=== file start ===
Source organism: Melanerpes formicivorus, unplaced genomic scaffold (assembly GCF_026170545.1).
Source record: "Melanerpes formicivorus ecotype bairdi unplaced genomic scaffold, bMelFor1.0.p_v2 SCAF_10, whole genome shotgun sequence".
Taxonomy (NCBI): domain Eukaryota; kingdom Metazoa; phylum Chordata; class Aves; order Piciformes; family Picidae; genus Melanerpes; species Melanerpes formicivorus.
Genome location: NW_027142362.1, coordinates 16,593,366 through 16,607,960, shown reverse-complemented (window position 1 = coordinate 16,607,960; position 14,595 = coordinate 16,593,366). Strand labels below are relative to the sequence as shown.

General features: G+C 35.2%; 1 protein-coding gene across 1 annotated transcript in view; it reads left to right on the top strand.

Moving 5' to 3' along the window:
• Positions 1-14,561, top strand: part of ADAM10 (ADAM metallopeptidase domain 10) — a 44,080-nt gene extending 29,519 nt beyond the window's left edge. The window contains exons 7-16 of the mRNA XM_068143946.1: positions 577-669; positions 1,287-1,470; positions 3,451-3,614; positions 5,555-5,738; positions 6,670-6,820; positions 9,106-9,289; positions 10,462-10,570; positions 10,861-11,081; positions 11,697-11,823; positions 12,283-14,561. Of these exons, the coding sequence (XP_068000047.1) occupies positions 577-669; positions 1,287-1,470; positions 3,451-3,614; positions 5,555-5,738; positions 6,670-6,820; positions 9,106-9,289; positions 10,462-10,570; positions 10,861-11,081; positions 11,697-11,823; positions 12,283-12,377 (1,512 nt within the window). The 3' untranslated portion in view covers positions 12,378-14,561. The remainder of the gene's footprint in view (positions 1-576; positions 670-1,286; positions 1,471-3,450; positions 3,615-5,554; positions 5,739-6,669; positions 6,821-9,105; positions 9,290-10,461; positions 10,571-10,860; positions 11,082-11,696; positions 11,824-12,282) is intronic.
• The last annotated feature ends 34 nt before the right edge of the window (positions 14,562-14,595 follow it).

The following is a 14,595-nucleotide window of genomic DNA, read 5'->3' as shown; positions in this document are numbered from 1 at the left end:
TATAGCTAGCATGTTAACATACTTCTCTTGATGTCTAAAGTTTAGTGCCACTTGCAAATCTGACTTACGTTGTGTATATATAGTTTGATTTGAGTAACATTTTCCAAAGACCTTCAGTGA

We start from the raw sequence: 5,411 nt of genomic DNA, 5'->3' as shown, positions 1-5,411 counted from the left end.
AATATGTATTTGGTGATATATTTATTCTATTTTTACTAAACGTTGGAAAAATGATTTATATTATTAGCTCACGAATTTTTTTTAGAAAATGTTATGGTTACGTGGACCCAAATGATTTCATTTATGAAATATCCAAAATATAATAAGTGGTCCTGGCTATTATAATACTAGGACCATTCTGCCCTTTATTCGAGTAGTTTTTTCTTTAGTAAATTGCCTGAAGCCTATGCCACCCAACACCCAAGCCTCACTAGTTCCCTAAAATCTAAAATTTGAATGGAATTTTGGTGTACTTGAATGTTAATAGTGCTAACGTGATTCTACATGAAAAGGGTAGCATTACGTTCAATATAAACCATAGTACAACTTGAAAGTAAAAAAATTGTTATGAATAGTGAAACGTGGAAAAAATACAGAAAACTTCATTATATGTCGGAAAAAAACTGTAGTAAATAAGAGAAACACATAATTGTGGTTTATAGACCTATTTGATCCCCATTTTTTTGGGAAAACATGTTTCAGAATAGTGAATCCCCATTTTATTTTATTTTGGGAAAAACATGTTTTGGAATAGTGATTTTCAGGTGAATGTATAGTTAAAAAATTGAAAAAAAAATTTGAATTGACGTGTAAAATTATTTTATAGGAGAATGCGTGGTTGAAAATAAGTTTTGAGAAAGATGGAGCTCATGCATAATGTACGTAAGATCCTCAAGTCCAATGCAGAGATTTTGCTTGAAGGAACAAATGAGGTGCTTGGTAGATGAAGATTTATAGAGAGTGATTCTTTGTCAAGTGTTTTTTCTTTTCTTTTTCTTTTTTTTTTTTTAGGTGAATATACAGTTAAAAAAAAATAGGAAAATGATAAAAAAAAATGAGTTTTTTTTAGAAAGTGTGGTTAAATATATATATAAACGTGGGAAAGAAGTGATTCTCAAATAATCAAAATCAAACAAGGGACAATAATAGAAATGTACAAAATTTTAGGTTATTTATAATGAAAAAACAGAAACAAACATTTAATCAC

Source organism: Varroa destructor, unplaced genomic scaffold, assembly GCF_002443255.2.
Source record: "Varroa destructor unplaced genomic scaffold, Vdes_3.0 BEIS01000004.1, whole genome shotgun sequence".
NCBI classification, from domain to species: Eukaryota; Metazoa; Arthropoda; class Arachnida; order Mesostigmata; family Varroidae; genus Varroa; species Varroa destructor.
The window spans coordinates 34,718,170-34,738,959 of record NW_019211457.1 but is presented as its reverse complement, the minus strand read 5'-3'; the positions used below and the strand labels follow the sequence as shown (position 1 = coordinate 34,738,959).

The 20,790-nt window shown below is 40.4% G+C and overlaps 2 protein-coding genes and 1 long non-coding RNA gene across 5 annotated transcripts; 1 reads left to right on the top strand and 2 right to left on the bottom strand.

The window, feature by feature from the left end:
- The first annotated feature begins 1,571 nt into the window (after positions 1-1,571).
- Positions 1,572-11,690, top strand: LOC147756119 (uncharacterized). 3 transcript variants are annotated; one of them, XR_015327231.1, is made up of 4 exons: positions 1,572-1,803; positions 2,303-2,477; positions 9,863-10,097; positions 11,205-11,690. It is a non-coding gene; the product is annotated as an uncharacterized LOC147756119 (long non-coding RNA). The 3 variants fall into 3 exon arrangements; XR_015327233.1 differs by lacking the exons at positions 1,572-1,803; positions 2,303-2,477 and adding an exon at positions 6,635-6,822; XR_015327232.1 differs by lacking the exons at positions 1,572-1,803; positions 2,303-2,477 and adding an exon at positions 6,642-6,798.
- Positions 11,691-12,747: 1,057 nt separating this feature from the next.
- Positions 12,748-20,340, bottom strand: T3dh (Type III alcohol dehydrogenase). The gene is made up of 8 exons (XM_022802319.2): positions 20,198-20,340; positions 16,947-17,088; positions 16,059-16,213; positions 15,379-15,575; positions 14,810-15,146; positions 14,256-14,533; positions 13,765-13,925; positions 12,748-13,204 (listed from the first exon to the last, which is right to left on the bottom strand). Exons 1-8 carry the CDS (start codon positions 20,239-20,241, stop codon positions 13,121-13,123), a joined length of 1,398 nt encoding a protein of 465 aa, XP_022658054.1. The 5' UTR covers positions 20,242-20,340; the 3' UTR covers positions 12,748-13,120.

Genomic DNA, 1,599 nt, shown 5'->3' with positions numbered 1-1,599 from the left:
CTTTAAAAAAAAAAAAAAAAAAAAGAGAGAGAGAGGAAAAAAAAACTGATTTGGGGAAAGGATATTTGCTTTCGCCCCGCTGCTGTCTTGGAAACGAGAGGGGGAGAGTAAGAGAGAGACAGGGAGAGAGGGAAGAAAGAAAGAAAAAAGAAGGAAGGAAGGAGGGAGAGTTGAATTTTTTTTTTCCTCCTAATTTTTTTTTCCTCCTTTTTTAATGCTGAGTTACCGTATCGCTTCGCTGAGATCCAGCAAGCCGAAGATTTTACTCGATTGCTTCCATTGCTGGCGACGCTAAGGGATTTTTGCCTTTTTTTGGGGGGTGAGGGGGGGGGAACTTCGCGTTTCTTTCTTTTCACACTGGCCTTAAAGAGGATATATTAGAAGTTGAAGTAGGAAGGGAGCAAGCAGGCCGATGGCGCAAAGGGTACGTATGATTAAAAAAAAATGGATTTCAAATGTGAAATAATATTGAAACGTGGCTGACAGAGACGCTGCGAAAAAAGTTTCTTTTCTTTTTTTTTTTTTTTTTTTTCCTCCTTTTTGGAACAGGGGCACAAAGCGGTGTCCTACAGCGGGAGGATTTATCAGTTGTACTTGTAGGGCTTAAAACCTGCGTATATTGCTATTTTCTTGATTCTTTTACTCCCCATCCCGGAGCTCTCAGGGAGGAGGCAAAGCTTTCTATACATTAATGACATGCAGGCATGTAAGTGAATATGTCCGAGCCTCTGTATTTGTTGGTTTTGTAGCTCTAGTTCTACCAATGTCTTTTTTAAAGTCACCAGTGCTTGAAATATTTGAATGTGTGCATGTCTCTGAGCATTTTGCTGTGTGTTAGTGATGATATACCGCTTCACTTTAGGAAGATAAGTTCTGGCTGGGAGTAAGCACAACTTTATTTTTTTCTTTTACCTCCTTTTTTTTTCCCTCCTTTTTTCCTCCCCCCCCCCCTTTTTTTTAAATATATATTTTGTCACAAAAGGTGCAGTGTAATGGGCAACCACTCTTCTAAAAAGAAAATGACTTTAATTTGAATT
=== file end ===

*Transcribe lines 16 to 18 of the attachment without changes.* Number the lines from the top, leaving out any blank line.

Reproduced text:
The window spans coordinates 34,718,170-34,738,959 of record NW_019211457.1 but is presented as its reverse complement, the minus strand read 5'-3'; the positions used below and the strand labels follow the sequence as shown (position 1 = coordinate 34,738,959).

The 20,790-nt window shown below is 40.4% G+C and overlaps 2 protein-coding genes and 1 long non-coding RNA gene across 5 annotated transcripts; 1 reads left to right on the top strand and 2 right to left on the bottom strand.

The window, feature by feature from the left end: